Pele says protests and building delays threaten World Cup

MEXICO CITY Mon May 19, 2014 11:31pm BST

Members of Brazil's Homeless Workers' Movement (MTST), who are living at the ''People's World Cup Camp'' which houses some 2,800 families of the movement in the district of Itaquera near Sao Paulo's World Cup stadium, Arena de Sao Paulo, block a road during a protest against the 2014 World Cup in Sao Paulo, May 15, 2014. REUTERS/Nacho Doce

Members of Brazil's Homeless Workers' Movement (MTST), who are living at the ''People's World Cup Camp'' which houses some 2,800 families of the movement in the district of Itaquera near Sao Paulo's World Cup stadium, Arena de Sao Paulo, block a road during a protest against the 2014 World Cup in Sao Paulo, May 15, 2014.

Credit: Reuters/Nacho Doce

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MEXICO CITY (Reuters) - Protests in Brazil and delays in building stadiums are putting the World Cup next month at risk and prompting tourists to stay away, football great Pele said on Monday.

Brazil's tournament organizers have faced headwinds since the country was tapped to host the World Cup in 2007.

Hundreds of thousands of Brazilian protesters took to the streets during the Confederations Cup last year over the high cost of the sporting extravaganza, as well as against taxes, inflation, corruption and poor public services.

Pele, a triple World Cup winner and special advisor of the World Cup organising committee, was in Mexico City giving a news conference when he was asked if the protests in Brazil could jeopardize the tournament.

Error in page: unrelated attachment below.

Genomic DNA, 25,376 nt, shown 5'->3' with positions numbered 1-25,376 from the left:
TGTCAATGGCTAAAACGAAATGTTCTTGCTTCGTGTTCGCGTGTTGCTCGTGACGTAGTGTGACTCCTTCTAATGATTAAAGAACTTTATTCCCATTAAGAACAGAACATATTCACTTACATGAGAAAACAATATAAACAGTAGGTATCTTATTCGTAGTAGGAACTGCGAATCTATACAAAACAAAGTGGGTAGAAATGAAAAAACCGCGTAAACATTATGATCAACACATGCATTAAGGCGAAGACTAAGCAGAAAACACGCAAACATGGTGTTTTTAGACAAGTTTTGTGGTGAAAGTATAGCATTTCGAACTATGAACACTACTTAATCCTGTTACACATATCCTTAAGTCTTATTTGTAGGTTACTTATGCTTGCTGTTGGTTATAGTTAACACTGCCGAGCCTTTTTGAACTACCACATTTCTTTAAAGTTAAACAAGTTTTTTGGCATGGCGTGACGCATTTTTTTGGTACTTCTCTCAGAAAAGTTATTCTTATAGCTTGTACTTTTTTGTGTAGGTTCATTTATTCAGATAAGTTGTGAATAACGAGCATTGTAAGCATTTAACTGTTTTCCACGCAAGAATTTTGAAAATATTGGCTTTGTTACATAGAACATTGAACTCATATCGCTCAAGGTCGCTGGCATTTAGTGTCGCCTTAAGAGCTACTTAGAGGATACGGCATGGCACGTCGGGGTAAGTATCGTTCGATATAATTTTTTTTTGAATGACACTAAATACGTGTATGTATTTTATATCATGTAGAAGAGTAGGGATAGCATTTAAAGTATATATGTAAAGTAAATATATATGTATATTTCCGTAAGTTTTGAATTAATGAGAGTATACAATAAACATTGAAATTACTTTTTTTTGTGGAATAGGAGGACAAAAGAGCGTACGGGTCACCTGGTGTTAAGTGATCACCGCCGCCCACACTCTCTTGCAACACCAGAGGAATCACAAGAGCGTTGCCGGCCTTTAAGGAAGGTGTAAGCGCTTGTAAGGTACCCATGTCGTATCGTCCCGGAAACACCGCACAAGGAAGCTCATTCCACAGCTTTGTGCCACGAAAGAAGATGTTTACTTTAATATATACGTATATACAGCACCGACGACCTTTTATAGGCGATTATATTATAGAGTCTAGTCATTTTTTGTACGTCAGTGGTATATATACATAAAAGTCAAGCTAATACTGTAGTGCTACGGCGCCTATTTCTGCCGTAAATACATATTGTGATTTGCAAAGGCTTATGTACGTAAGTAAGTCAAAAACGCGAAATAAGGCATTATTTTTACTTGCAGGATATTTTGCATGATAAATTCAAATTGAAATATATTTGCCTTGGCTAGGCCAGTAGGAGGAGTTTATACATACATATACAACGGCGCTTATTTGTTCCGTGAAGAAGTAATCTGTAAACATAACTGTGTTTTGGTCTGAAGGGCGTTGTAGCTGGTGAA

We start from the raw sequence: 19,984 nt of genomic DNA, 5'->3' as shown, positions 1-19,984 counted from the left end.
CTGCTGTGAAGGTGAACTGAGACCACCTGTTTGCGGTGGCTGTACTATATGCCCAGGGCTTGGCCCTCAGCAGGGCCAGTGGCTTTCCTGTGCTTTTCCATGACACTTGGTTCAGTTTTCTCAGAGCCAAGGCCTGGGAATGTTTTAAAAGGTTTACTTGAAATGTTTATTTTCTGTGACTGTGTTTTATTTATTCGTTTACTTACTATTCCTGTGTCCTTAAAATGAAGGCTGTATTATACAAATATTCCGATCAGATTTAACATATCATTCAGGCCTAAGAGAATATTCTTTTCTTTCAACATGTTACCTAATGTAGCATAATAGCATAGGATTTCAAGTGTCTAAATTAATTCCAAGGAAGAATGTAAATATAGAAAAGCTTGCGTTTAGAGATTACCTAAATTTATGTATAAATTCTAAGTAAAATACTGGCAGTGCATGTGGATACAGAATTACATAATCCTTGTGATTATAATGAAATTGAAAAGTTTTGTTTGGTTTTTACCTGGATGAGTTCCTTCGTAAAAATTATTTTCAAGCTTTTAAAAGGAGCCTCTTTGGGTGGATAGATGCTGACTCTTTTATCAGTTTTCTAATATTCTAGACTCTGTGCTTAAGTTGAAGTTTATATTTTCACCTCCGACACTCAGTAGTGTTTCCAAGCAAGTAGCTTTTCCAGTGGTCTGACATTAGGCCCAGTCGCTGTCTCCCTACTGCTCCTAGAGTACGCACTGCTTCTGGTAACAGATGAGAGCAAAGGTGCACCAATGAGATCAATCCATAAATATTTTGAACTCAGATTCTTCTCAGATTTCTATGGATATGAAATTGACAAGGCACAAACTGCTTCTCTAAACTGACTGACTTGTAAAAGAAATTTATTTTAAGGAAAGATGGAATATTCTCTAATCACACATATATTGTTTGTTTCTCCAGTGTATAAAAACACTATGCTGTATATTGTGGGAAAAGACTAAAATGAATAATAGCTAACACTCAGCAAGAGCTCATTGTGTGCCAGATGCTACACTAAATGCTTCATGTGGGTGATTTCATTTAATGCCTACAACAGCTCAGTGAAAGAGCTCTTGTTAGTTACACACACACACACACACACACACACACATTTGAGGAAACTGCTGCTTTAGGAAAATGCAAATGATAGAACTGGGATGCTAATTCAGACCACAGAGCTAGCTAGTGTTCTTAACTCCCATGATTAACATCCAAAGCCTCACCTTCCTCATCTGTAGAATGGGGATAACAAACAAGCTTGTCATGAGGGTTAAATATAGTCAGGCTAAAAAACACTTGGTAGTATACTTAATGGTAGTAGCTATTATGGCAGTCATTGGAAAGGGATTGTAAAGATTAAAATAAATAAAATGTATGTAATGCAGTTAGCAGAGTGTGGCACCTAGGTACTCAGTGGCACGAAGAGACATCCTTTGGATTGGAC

"Yes, because I know that 25 percent of foreigners have already cancelled their trip to the country," he said.

Many fear protests will continue during the tournament from June 12 to July 13, after demonstrators angered by the cost of the event burned tyres last week near the $450 million Sao Paulo Corinthians Arena, the stadium where the tournament will open.

"That's one of the problems I pointed out six years ago. We knew that Brazil won the right to have the World Cup, and now one month before the Cup, stadiums there are not yet finished and have many problems, and that's a shame," Pele said.

The timing for the protests was not helping, he added.

"People should have demonstrated when Brazil was chosen to organise the World Cup, and not now that the World Cup is very soon," the 73-year-old said.

"No one was thinking that Brazil has three important events - the Confederations Cup, World Cup, and Olympics - to show off the country, to bring foreign exchange and tourism."

(Writing by Alexandra Alper; Editing by Dave Graham/Rex Gowar)

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